The question is, “When do I use aftermarket parts, and when should I use OEM?” There are several guidelines or “rules of thumb” when trying to answer this question. First, let’s look at repairing your car as opposed to modifying your car.
When you are maintaining your car, the aftermarket is perfect for “normal maintenance parts such as belts, hoses, filters, spark plug, and fluids. These parts are typically less expensive than OEM parts and are equal to the OEM in quality. Quality parts can be found at any of the national brand outlets, as well as those parts stores affiliated with NAPA.
When it comes to repairs rather than maintenance, the issue is less clearly defined. As a general rule, I would OEM (”factory”) parts for the “internals” of engines and transmissions. This way, you can be sure of proper fitment and compatibility with the drive train. The one area where I will look to the aftermarket is those “replaceable” items such as starter motors, clutches, pressure plates, and throwout bearings. These are also available from aftermarket suppliers with equal quality and (usually) lower cost. Starters, alternators, etc. are usually “rebuilt” OEM units that are far less expensive than the new factory part.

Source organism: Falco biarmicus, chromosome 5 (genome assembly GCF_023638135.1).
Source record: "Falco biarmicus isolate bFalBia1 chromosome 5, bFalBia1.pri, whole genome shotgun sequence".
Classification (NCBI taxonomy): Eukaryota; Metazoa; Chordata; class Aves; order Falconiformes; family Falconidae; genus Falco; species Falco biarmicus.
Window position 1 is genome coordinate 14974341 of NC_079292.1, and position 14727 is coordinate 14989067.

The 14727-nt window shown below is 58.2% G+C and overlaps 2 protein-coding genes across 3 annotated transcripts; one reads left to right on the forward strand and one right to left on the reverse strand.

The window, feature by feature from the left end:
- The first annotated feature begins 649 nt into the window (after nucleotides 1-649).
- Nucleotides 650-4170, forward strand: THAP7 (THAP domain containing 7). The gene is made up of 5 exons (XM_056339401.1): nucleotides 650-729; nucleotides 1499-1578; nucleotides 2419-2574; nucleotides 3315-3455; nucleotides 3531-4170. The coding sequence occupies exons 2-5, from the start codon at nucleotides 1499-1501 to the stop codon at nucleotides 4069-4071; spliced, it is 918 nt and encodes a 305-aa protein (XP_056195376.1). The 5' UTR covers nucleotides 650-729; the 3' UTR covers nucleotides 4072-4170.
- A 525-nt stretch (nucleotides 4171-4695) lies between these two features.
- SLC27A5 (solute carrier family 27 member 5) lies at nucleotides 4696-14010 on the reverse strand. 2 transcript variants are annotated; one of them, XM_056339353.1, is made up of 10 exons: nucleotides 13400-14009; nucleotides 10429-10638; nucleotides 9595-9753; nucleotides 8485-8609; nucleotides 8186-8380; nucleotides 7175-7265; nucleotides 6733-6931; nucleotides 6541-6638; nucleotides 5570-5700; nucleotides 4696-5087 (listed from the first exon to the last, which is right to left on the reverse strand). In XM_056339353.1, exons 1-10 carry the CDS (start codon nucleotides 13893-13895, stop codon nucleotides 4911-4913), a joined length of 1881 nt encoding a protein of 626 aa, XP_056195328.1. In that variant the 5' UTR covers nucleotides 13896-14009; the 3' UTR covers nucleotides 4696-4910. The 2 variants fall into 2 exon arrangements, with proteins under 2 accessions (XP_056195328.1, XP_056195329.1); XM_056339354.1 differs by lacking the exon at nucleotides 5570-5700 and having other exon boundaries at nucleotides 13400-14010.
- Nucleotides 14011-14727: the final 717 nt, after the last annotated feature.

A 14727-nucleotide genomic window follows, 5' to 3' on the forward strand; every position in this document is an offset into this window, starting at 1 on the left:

A Few more confusing facts: OEM means that it comes from a manufacturer that is subcontracted to the original manufacturer. It does not always mean that it’s the same as was in your vehicle originally. And it might not be labeled with your vehicle manufacturer’s brand. For example, a hood ornament may have been made in 2015 by the ABC Hood Ornament Company (a made-up name) and installed on your 4×4 at the factory. The 4×4 builder may have changed manufacturers in 2016 to the XYZ hood ornament Company. If you go to your 4×4 dealer’s parts counter for a replacement, they can sell an XYZ ornament with their logo on it as an OEM. The same XYZ part might be available at your local parts store under a different brand but still labeled as OEM.